Also known as: Project Euler problem 15
Also known as: A week to understand, a minute to implement.
Starting in the top left corner of a 2 x 2 grid, there are 6 routes (without backtracking) to the bottom right corner.
How many routes are there through a 20 x 20 grid?
To start with the simple observation first: Any route through an m x m grid can be expressed as a sequence of Rs and Ds where R is right and D is down (the without backtracking condition ensures that you can’t go left or up – this simplifies things somewhat).
The second observation is that each route must be exactly 2m steps long (m steps to the right and m steps down).
So the problem that needs to be solved is: How many ways can you combine m Rs and m Ds?
It turns out that this is a combination problem which Wikipedia handily defines as a way of selecting several things out of a larger group, where order does not matter. The larger group, in this case, is all 2m steps and the several things you want to select are the k possible combinations of R (or D). The Ds (or Rs) don’t matter because you know that they have to populate the m remaining slots in the path.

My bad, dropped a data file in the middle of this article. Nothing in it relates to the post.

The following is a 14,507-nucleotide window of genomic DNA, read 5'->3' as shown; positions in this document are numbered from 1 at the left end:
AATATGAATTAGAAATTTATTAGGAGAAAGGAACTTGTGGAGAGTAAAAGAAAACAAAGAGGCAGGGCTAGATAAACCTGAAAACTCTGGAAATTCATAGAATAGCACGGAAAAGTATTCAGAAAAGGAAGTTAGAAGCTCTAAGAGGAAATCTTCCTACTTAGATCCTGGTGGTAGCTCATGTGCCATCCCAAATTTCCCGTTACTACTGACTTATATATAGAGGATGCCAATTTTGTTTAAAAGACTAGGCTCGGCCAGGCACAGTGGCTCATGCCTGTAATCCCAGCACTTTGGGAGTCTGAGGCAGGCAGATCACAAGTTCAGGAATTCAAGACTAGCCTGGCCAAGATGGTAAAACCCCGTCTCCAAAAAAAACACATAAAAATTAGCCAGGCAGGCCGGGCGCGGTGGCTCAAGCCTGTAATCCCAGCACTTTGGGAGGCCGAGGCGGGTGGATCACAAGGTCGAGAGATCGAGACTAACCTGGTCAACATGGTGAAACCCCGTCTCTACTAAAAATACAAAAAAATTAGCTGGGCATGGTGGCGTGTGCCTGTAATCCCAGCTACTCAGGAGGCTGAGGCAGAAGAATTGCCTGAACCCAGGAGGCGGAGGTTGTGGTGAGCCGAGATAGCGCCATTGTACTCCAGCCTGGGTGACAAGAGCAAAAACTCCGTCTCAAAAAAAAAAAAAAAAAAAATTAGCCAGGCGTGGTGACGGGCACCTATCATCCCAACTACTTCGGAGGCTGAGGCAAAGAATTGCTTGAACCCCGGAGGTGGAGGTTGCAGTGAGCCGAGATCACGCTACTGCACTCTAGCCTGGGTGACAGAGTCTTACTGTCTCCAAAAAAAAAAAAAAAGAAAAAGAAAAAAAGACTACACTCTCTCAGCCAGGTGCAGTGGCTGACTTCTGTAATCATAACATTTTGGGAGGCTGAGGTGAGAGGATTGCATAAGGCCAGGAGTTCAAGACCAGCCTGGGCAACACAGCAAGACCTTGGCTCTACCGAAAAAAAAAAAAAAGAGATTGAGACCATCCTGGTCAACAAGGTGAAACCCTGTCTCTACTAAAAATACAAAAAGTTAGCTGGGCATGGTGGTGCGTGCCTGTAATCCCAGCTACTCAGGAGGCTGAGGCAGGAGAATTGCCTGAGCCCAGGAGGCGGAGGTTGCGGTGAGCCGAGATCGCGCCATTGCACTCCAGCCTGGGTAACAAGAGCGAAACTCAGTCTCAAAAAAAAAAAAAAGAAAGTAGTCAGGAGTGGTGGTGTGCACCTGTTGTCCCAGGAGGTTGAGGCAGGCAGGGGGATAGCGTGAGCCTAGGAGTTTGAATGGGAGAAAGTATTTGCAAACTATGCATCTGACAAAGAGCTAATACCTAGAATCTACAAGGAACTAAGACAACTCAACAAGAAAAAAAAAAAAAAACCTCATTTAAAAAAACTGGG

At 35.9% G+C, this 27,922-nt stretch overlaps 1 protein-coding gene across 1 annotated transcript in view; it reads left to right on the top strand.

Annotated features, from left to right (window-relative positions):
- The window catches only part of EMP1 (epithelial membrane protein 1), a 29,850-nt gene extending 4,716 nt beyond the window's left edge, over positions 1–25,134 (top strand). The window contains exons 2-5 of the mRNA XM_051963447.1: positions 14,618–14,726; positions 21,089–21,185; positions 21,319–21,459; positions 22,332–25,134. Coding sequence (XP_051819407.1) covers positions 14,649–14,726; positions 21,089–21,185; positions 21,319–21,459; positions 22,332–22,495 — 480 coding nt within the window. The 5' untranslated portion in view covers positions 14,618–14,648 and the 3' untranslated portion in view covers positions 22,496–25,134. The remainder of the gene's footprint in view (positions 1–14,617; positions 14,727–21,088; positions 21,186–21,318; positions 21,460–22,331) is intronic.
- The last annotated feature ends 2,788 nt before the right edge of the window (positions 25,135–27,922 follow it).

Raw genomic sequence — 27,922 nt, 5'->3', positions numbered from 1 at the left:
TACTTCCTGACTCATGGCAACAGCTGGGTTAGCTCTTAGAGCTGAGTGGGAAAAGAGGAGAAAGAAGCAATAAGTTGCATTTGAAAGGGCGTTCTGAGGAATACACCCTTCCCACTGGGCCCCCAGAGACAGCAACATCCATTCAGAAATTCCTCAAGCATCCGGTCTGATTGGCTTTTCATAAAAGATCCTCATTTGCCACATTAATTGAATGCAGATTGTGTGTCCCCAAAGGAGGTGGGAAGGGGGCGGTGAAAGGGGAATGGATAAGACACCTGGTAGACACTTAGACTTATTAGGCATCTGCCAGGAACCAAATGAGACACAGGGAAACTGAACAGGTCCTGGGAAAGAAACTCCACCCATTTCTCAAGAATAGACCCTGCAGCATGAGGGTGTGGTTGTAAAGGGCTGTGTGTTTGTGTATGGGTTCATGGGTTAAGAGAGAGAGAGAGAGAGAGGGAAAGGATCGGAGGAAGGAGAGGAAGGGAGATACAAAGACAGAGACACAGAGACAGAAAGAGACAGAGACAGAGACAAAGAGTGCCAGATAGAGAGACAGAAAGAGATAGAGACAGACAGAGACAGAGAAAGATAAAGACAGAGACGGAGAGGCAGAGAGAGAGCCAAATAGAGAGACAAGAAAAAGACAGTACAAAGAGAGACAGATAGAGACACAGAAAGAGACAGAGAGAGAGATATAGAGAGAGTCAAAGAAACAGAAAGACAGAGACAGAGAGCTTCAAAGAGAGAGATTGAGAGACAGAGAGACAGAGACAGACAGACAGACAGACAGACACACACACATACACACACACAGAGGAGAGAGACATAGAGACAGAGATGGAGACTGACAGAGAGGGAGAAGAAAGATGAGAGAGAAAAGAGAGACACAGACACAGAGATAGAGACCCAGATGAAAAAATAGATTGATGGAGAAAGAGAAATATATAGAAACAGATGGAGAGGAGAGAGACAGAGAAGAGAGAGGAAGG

A k-combination of a set S is a subset of k distinct elements of S. If the set has n elements the number of k-combinations can be expressed as
n! / k!(n - k)! as long as k<=n.
Implementing this was a doddle and, for bonus points, my solution should work for any rectangular grid.